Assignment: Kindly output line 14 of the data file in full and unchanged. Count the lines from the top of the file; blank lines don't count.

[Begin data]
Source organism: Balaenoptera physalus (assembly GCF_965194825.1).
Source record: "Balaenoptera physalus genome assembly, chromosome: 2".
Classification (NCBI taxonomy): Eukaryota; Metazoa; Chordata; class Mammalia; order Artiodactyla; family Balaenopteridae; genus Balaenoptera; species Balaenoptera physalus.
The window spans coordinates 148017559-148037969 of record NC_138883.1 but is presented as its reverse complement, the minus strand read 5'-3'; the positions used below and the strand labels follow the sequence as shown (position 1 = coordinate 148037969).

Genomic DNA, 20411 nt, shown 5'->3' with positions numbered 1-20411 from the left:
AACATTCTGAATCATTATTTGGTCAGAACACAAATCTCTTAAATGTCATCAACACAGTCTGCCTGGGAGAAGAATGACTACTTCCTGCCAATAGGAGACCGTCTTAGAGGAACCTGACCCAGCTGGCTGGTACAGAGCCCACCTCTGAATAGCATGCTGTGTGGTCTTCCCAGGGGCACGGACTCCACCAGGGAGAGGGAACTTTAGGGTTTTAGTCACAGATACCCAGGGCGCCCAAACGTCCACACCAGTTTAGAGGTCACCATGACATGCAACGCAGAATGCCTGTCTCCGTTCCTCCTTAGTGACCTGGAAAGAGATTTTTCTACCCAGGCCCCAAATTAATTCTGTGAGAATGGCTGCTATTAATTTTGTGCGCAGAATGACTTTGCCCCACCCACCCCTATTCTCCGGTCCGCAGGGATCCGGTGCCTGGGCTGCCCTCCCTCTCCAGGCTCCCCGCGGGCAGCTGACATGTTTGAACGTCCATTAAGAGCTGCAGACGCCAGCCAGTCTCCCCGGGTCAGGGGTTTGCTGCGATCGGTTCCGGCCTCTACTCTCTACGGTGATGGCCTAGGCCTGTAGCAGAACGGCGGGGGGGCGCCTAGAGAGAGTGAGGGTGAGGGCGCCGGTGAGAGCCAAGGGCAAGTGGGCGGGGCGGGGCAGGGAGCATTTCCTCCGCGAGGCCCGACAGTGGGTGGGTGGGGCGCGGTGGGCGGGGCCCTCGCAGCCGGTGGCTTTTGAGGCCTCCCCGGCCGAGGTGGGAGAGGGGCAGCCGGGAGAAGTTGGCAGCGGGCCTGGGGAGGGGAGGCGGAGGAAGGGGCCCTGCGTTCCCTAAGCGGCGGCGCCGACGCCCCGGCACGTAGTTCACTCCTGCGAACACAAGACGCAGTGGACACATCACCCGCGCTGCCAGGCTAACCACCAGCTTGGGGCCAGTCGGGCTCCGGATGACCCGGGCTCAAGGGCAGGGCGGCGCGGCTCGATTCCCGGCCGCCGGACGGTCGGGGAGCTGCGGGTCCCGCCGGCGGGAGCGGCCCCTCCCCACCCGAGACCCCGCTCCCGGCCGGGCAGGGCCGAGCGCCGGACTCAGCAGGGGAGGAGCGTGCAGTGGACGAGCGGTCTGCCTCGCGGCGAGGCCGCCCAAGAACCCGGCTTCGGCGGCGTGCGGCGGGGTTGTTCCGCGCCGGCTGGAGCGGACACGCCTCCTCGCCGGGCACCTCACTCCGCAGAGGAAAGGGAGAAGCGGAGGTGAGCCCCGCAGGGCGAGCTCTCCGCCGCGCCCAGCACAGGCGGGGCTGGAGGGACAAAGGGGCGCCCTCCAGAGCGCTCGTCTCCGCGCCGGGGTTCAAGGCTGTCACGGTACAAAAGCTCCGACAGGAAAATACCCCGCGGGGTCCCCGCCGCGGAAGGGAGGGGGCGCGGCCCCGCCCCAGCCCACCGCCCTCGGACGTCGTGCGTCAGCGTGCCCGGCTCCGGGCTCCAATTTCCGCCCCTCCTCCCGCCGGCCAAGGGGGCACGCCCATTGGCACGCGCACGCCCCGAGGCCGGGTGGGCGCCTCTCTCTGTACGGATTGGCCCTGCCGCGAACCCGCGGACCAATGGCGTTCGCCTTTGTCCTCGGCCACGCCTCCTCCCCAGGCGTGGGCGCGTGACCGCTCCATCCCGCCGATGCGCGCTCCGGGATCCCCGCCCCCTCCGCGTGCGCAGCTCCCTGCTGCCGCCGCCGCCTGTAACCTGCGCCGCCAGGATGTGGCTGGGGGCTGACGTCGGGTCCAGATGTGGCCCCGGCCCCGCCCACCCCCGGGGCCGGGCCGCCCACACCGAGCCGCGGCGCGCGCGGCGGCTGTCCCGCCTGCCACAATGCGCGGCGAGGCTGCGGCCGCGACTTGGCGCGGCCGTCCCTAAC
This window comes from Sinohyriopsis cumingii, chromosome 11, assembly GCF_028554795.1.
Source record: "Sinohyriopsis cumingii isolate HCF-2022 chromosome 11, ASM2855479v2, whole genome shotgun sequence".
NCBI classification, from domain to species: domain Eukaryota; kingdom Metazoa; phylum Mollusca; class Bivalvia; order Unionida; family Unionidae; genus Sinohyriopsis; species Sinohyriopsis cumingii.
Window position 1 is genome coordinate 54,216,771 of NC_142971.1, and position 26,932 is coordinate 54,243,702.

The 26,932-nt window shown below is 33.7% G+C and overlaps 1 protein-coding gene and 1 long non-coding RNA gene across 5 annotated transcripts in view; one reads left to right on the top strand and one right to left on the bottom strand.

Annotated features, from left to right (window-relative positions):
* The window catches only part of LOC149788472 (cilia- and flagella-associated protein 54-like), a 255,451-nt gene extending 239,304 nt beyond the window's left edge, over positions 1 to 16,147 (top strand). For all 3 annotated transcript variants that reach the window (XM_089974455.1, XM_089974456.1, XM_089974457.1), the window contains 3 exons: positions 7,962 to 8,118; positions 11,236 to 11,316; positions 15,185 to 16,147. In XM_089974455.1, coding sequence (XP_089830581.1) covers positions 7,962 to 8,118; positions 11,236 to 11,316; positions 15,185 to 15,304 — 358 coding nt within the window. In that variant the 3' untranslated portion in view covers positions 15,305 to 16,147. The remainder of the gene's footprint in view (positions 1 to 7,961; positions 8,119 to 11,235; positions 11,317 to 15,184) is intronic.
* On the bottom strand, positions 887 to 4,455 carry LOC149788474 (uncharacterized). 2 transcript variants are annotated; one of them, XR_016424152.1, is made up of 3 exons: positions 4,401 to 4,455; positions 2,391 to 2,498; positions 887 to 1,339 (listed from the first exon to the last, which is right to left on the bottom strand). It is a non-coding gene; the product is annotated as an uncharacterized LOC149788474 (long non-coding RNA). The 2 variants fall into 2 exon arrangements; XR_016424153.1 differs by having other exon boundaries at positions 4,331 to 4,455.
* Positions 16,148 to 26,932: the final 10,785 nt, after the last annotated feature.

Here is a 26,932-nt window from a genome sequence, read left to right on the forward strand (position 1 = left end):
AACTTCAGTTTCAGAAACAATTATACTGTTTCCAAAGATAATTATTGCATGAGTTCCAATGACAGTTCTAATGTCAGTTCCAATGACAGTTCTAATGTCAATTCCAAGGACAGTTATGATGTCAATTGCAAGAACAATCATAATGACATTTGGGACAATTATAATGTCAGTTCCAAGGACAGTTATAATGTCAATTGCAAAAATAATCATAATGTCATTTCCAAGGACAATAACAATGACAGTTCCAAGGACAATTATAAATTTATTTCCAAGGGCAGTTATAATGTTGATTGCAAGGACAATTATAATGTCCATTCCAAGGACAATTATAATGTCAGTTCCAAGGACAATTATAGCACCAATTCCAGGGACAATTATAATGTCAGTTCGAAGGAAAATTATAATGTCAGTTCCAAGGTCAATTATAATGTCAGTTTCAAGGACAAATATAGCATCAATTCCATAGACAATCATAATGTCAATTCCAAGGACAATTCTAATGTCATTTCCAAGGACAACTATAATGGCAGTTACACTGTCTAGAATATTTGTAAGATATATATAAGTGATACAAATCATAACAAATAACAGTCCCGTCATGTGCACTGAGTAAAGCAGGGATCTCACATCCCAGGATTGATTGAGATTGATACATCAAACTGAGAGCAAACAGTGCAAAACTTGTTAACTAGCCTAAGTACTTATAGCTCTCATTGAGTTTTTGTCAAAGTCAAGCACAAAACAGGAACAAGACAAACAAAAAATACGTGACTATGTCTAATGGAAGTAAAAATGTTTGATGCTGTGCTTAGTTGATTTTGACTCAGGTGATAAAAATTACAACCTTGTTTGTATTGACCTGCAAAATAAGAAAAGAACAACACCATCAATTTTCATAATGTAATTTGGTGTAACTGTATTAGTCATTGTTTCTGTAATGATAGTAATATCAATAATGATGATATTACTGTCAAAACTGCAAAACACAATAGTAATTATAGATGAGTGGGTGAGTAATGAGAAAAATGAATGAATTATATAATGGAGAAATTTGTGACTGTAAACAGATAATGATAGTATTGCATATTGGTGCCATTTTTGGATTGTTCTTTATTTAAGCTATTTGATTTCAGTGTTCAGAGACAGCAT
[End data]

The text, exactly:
* On the bottom strand, positions 887 to 4,455 carry LOC149788474 (uncharacterized). 2 transcript variants are annotated; one of them, XR_016424152.1, is made up of 3 exons: positions 4,401 to 4,455; positions 2,391 to 2,498; positions 887 to 1,339 (listed from the first exon to the last, which is right to left on the bottom strand). It is a non-coding gene; the product is annotated as an uncharacterized LOC149788474 (long non-coding RNA). The 2 variants fall into 2 exon arrangements; XR_016424153.1 differs by having other exon boundaries at positions 4,331 to 4,455.